After our most momentous human experiences, our births, our graduations, our athletic competitions, our marriages, our deaths: life does go on. Prince Caspian lays before us not only an engrossing tale of betrayal and seduction, but spiritual wisdom about, and practical strategies for, handling the mundane, the obvious, the monotonous, and the ordinary—all the while pointing to the extraordinary adventures that lay still ahead on both sides of eternity.

Mentoring in valor, justice, and righteous rule is thematically the center of Prince Caspian. On our second look, a return excursion, the place we thought we knew well has dramatically changed; some things may look differently, but remain just as we left them—or do they? What will be our landmarks and anchors in the midst of confusion and turmoil if the Narnia we left is not the Narnia we now encounter? While only a year of earthly time has passed for the Pevensies since their last visit to their kingdom, in their absence, Narnia has aged more than a thousand years; the memories of High Kings and Queens, and Aslan himself, have faded, and the native Narnians once again find themselves in need of redemption and a rightful ruler to be restored to the throne.

A dark age has set in. How could this be? What has gone wrong? Painful and debilitating questions have arisen and arrested development has beset their world: What should one believe? Does Aslan even exist? Like the many young kings depicted in the Bible and in many other world cultural narratives, he is in some ways wise beyond his years, yet his greatest trait is his humility.

To find and embrace his true heritage, he must hold fast to the truths that his loyal counselor and guide, Doctor Cornelius, has preserved and faithfully relayed to him. It is not the land of Men. Though these sound like fairy tales, Dr. Cornelius assures Caspian they are true. We learn in Prince Caspian that vantage point is crucial—and one is responsible for both what and how one sees. Their new quest—to restore the rightful King to his throne and his subjects to faith in Aslan—is one that requires new resolve and not least a good memory for what Aslan had already taught them.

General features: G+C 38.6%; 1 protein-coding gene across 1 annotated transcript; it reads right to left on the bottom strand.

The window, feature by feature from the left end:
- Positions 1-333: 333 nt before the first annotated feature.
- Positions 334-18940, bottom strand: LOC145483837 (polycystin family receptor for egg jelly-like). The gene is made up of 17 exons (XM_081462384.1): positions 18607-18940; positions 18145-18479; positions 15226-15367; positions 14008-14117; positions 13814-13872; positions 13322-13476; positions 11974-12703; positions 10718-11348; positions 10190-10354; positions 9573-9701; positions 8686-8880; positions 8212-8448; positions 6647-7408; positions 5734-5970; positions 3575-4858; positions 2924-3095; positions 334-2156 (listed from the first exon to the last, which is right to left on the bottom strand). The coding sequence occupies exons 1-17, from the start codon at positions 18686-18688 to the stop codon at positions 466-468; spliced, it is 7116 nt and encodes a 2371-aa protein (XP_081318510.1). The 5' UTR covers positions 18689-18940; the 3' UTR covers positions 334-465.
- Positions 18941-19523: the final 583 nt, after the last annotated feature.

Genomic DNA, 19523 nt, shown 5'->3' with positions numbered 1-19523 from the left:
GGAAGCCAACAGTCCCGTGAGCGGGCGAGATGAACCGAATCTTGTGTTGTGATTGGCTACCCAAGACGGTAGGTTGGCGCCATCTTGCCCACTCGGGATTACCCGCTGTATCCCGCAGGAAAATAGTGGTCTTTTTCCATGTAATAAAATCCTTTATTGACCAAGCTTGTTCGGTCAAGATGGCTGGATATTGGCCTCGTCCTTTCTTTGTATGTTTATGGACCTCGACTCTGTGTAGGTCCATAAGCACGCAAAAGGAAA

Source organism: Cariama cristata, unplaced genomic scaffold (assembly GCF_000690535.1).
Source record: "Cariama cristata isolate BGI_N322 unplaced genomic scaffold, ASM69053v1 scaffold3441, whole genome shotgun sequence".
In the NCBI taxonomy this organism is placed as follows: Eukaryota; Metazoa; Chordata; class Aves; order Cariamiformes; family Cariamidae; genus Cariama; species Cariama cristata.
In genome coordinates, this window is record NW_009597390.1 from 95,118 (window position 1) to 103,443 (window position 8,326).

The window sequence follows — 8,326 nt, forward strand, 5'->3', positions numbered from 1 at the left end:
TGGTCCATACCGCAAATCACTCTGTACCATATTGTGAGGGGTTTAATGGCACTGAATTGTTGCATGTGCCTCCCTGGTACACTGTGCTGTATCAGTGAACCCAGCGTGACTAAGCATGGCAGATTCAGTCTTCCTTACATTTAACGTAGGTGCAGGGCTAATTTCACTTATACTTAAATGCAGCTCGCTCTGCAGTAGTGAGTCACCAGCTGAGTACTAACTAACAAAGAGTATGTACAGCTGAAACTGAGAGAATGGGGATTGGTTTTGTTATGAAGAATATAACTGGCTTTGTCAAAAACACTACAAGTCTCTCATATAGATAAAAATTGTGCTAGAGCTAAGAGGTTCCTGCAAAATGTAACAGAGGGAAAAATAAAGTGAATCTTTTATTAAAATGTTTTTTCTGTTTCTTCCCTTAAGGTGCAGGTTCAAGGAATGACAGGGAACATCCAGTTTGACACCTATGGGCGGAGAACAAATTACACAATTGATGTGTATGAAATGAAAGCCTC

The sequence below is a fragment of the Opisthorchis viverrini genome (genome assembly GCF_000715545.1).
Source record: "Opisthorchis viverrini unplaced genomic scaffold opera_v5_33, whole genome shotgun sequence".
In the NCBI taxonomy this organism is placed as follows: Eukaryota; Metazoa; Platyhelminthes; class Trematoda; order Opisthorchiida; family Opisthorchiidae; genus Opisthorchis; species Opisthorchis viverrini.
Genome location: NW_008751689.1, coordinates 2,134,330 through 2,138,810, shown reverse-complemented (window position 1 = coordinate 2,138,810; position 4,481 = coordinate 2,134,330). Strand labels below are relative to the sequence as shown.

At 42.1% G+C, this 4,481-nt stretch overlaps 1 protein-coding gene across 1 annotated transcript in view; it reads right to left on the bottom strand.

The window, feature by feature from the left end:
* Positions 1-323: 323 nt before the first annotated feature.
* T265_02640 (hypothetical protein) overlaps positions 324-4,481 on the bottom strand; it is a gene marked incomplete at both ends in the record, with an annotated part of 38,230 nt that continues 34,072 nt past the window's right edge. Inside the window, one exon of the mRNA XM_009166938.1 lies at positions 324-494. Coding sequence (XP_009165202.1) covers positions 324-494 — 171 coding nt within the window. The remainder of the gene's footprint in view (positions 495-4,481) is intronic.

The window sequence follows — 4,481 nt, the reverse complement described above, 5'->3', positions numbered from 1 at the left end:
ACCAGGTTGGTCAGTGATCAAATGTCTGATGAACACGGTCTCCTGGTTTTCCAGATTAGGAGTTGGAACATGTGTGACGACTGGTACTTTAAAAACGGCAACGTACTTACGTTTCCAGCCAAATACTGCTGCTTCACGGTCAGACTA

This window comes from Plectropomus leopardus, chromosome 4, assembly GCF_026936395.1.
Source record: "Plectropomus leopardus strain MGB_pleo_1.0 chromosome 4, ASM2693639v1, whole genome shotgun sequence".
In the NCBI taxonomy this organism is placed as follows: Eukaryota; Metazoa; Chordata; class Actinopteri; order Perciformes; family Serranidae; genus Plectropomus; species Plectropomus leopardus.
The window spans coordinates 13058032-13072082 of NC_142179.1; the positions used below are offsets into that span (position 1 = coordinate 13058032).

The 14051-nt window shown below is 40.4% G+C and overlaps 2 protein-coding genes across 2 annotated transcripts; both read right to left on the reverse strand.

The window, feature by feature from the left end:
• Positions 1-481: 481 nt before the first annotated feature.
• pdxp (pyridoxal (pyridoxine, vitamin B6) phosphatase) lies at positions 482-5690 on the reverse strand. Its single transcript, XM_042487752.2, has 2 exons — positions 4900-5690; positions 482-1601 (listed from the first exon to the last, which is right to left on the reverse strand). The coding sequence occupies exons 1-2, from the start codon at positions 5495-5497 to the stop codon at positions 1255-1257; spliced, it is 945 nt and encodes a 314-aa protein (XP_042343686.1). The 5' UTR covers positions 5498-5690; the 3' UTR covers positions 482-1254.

They must piece together the facts of their predicament and must help Caspian convince and lead his subjects in recovering their national identity and corporate faith as Narnians. It is contemporary Narnians who exhibit a diffidence and befuddlement that inhibits their ability to distinguish fact from falsehood. Does this not sound familiar in our world? To accomplish this —bravery alone does not suffice.

Without a compass of faith, without a community of believers it is a daunting, maybe impossible task. New Narnia needs the Old Narnia. Timing is everything. And Prince Caspian teaches us the time is always now.

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The most poignant lesson in this Narnian tale once again occurs off-stage, and in the interchange between Aslan and the ever-faithful and spiritually perceptive Lucy, who proved herself again to be the more watchful and discerning among her clan—sensing the presence of the invisible Aslan but unable to convince the others.

Finally, the lion returns and she must leave camp at some risk to embrace him:. But every year you grow, you will find me bigger. Aslan must disabuse her of her pacificism. And disavow her complaints about the failing vision of her siblings. For a time she was so happy that she did not want to speak. But Aslan spoke. You have work in hand, and much time has been lost today.

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But how? Please Aslan! Am I not to know? Nobody is ever told that.

Knowing Aslan by Thomas Williams | NOOK Book (eBook) | Barnes & Noble®

There is only one way of finding out. Lucy and her kin rely on the lessons taught and character built during their earlier encounters with Aslan, carrying on the work of Aslan in his seeming absence. Their valor shows them and us that we can trust Aslan to be Who he is, yesterday, today, and forever; this really is the supreme fact of Prince Caspian.

The Chronicles of Narnia ★ Then And Now

In Prince Caspian we frankly confront the consequences of lost perspective, and worse, lost faith and trust among friends. Leadership is taking to heart and acting upon the lessons Caspian received at the feet of Doctor Cornelius, and these are essential to his kingly ascension.

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The stories of Old Narnia must be handed down, faithfully, generation to generation. Without them, Narnia ceases to exist—perhaps a lesson for our world as well? Caspian progresses throughout the tale in his understanding of how his father has been murdered and the personal risk required of him to confront evil head-on.